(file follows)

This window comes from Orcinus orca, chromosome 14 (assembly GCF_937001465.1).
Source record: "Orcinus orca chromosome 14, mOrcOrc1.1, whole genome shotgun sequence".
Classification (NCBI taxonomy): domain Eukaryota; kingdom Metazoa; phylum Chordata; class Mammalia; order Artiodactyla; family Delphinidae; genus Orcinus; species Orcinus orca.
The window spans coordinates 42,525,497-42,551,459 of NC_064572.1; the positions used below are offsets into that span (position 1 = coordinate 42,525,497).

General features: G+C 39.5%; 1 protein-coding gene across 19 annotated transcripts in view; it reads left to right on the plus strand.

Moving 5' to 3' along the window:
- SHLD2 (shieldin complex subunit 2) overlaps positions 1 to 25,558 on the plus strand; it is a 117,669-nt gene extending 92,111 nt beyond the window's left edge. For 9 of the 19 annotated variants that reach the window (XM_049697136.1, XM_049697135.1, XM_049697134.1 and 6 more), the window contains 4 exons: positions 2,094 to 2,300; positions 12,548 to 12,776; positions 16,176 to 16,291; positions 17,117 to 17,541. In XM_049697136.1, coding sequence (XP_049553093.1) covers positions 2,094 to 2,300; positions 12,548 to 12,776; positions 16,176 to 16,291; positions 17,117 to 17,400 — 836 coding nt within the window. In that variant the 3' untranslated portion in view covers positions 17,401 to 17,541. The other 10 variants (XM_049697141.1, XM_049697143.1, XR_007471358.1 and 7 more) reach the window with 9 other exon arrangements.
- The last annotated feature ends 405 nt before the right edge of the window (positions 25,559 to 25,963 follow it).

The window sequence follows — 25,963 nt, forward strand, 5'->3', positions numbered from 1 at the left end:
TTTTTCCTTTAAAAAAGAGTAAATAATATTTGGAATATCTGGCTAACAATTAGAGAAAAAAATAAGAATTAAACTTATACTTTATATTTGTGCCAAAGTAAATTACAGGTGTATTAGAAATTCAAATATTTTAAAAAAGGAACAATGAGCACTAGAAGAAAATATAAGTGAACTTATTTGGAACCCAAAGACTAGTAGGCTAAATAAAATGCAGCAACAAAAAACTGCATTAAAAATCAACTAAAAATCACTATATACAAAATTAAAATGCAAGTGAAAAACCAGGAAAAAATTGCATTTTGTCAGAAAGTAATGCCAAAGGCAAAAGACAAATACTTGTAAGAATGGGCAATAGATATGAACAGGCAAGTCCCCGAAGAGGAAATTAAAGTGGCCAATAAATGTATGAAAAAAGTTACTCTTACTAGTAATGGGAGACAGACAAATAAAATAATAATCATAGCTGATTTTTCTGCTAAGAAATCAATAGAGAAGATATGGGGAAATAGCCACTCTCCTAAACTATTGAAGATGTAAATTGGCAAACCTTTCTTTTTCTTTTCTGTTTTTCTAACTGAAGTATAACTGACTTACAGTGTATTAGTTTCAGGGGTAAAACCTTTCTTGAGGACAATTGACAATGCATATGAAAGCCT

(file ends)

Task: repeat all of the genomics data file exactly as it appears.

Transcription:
This window comes from Orcinus orca, chromosome 14 (assembly GCF_937001465.1).
Source record: "Orcinus orca chromosome 14, mOrcOrc1.1, whole genome shotgun sequence".
Classification (NCBI taxonomy): domain Eukaryota; kingdom Metazoa; phylum Chordata; class Mammalia; order Artiodactyla; family Delphinidae; genus Orcinus; species Orcinus orca.
The window spans coordinates 42,525,497-42,551,459 of NC_064572.1; the positions used below are offsets into that span (position 1 = coordinate 42,525,497).

General features: G+C 39.5%; 1 protein-coding gene across 19 annotated transcripts in view; it reads left to right on the plus strand.

Moving 5' to 3' along the window:
- SHLD2 (shieldin complex subunit 2) overlaps positions 1 to 25,558 on the plus strand; it is a 117,669-nt gene extending 92,111 nt beyond the window's left edge. For 9 of the 19 annotated variants that reach the window (XM_049697136.1, XM_049697135.1, XM_049697134.1 and 6 more), the window contains 4 exons: positions 2,094 to 2,300; positions 12,548 to 12,776; positions 16,176 to 16,291; positions 17,117 to 17,541. In XM_049697136.1, coding sequence (XP_049553093.1) covers positions 2,094 to 2,300; positions 12,548 to 12,776; positions 16,176 to 16,291; positions 17,117 to 17,400 — 836 coding nt within the window. In that variant the 3' untranslated portion in view covers positions 17,401 to 17,541. The other 10 variants (XM_049697141.1, XM_049697143.1, XR_007471358.1 and 7 more) reach the window with 9 other exon arrangements.
- The last annotated feature ends 405 nt before the right edge of the window (positions 25,559 to 25,963 follow it).

The window sequence follows — 25,963 nt, forward strand, 5'->3', positions numbered from 1 at the left end:
TTTTTCCTTTAAAAAAGAGTAAATAATATTTGGAATATCTGGCTAACAATTAGAGAAAAAAATAAGAATTAAACTTATACTTTATATTTGTGCCAAAGTAAATTACAGGTGTATTAGAAATTCAAATATTTTAAAAAAGGAACAATGAGCACTAGAAGAAAATATAAGTGAACTTATTTGGAACCCAAAGACTAGTAGGCTAAATAAAATGCAGCAACAAAAAACTGCATTAAAAATCAACTAAAAATCACTATATACAAAATTAAAATGCAAGTGAAAAACCAGGAAAAAATTGCATTTTGTCAGAAAGTAATGCCAAAGGCAAAAGACAAATACTTGTAAGAATGGGCAATAGATATGAACAGGCAAGTCCCCGAAGAGGAAATTAAAGTGGCCAATAAATGTATGAAAAAAGTTACTCTTACTAGTAATGGGAGACAGACAAATAAAATAATAATCATAGCTGATTTTTCTGCTAAGAAATCAATAGAGAAGATATGGGGAAATAGCCACTCTCCTAAACTATTGAAGATGTAAATTGGCAAACCTTTCTTTTTCTTTTCTGTTTTTCTAACTGAAGTATAACTGACTTACAGTGTATTAGTTTCAGGGGTAAAACCTTTCTTGAGGACAATTGACAATGCATATGAAAGCCT